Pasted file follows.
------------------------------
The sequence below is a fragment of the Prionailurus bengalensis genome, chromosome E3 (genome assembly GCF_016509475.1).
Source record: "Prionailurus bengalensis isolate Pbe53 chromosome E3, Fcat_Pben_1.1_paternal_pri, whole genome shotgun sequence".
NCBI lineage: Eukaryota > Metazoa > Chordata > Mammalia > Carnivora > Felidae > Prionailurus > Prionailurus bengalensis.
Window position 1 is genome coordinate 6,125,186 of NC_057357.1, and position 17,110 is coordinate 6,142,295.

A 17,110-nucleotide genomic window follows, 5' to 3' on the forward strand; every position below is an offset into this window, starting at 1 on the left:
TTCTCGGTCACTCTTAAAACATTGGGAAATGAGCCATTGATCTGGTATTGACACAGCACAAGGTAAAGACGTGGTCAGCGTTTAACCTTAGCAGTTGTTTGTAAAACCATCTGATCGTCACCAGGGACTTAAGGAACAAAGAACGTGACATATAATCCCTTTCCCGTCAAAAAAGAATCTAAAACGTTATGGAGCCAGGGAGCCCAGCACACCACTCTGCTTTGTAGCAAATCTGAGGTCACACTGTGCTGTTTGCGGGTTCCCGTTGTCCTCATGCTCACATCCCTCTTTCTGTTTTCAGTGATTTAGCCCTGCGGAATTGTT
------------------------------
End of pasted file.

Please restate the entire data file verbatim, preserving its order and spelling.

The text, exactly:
The sequence below is a fragment of the Prionailurus bengalensis genome, chromosome E3 (genome assembly GCF_016509475.1).
Source record: "Prionailurus bengalensis isolate Pbe53 chromosome E3, Fcat_Pben_1.1_paternal_pri, whole genome shotgun sequence".
NCBI lineage: Eukaryota > Metazoa > Chordata > Mammalia > Carnivora > Felidae > Prionailurus > Prionailurus bengalensis.
Window position 1 is genome coordinate 6,125,186 of NC_057357.1, and position 17,110 is coordinate 6,142,295.

A 17,110-nucleotide genomic window follows, 5' to 3' on the forward strand; every position below is an offset into this window, starting at 1 on the left:
TTCTCGGTCACTCTTAAAACATTGGGAAATGAGCCATTGATCTGGTATTGACACAGCACAAGGTAAAGACGTGGTCAGCGTTTAACCTTAGCAGTTGTTTGTAAAACCATCTGATCGTCACCAGGGACTTAAGGAACAAAGAACGTGACATATAATCCCTTTCCCGTCAAAAAAGAATCTAAAACGTTATGGAGCCAGGGAGCCCAGCACACCACTCTGCTTTGTAGCAAATCTGAGGTCACACTGTGCTGTTTGCGGGTTCCCGTTGTCCTCATGCTCACATCCCTCTTTCTGTTTTCAGTGATTTAGCCCTGCGGAATTGTT